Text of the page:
2021 Chevrolet Captiva
– Tons of practical cabin space
– Economical to buy and run
– Quiet, comfortable ride
– Not particularly quick
– Some hard-plastic cabin trim
– No all-wheel-drive option
We were prepared to hate this car. It isn’t the most attractive thing around, the specs aren’t great on paper, and it’s co-built by a Chinese manufacturer whose own efforts are painfully disjointed. As soon as we drove it, our suspicions were confirmed. But that was on the first day. By the second day of testing, we had warmed up to it far more than we ever expected. The all-new 2021 Chevrolet Captiva is quite enticing once you figure out how to handle it.
The Captiva is a bit of an enigma. Over the years, the badge has been interchangeably used by General Motors on different vehicles around the world. In turn, this latest version is actually a rebadged version of the MG Hector, also known as the Baojun 530 and Wuling Almaz in other Asian markets. Built in China under a GM-SAIC joint venture, it is truly a global car, if the globe did not include Europe or North America. It is actually a great move by GM to bring this crossover to the Middle East, given the uncanny success of developing-market cars such as the Toyota Rush and the Renault Duster here.
The new Captiva has an odd profile, as if a tall body has been placed on a small chassis. The rear wheel-well gap is bigger than the front ones, and the wheels themselves appear relatively small. But then you see the reasoning — the rear sits higher so that it doesn’t sink too far down when loaded up with seven passengers (a third-row split bench is optional). And the wheels are actually standard 17-inchers, about as far as you can go on an economy car so replacement tyres don’t cost too much.
Looking up the dimensions, the Captiva is as big as far pricier crossovers such as the 5-seater Honda CR-V and Toyota RAV4 as well as the 7-seater Nissan X-Trail, but competes in price and performance with far smaller vehicles such as the Honda HR-V and Hyundai Creta, aside from the obvious Toyota Rush.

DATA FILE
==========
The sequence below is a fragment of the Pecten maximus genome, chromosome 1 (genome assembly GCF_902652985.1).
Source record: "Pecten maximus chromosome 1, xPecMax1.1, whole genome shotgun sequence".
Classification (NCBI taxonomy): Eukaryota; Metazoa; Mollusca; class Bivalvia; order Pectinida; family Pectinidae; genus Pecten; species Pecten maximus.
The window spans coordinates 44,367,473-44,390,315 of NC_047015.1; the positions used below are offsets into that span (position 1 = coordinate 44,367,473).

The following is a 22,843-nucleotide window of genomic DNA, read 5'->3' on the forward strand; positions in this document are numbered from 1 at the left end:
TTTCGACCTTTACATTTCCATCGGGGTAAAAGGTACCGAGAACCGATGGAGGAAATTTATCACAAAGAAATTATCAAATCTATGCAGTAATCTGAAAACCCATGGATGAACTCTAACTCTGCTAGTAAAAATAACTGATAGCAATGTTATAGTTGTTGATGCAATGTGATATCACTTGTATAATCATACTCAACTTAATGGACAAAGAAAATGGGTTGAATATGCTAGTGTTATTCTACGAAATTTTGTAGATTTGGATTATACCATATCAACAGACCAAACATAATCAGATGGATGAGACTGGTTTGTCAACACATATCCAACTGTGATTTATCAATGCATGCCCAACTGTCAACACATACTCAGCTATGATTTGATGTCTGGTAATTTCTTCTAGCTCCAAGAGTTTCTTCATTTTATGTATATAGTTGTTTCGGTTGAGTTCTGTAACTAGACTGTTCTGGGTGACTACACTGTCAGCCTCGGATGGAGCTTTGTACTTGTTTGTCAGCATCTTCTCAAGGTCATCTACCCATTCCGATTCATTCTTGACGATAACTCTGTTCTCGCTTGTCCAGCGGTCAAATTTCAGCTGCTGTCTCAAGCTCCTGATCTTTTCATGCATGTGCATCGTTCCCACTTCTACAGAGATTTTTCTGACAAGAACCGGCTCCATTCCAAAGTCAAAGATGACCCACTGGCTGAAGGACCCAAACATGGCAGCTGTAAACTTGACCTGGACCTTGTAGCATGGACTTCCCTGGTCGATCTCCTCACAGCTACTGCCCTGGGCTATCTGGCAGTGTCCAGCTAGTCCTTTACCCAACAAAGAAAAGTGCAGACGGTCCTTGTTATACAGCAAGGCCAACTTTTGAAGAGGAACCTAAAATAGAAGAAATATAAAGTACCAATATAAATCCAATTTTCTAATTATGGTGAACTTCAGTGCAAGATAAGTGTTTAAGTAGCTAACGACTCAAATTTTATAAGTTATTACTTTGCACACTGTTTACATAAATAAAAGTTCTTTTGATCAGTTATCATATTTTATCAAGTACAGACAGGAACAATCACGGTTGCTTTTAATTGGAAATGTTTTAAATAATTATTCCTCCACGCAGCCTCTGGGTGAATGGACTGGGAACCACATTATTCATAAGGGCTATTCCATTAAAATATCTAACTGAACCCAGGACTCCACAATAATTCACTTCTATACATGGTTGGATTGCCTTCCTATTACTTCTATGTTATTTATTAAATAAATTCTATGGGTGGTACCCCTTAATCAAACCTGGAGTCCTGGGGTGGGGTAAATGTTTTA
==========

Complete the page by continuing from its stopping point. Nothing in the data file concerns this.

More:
Look closer and the fit-and-finish is actually very good. There are also interesting details such as the slit-shaped LED running lights that also hide the indicators, while the real headlights are lower in the bumper. There are standard indicators on the mirrors that power-fold in our top-spec Premier model. Roof rails are also standard. And four of the five available paint choices are standard metallic.
Stepping inside, the cabin design is very modern. Even if littered with largely hard-plastic surfaces, the Premier gets wonderfully leatherette-padded dash trim bits and armrests. The seats are hard-wearing two-tone fabric. The door handles look like sculptures, and an iPad-style 8-inch touchscreen sits on the dash. The optional 7-inch gauge-cluster screen is integrated in such a way between the physical gauges that is all appears to be one big screen. The screens, button stylings and minimalist centre-console make it feel more premium than equivalent rivals, even if there are no actual fancy features.
Speaking of features, you do get all the basics in the Premier, such as an unbranded 6-speaker stereo (4-speaker in lower models) with Bluetooth, Apply Carplay, USB ports on all three rows, power windows, small sunroof, smart keyless entry and start button, power driver’s seat, cruise control, electric parking brake, halogen headlights and, oddly enough, lights that turn on in the direction you are turning. These cars come with far more luxury-oriented features in other markets, but we believe GM limited the features to keep the price-point affordable. Chevy’s own range has the larger Equinox should you want more luxuries.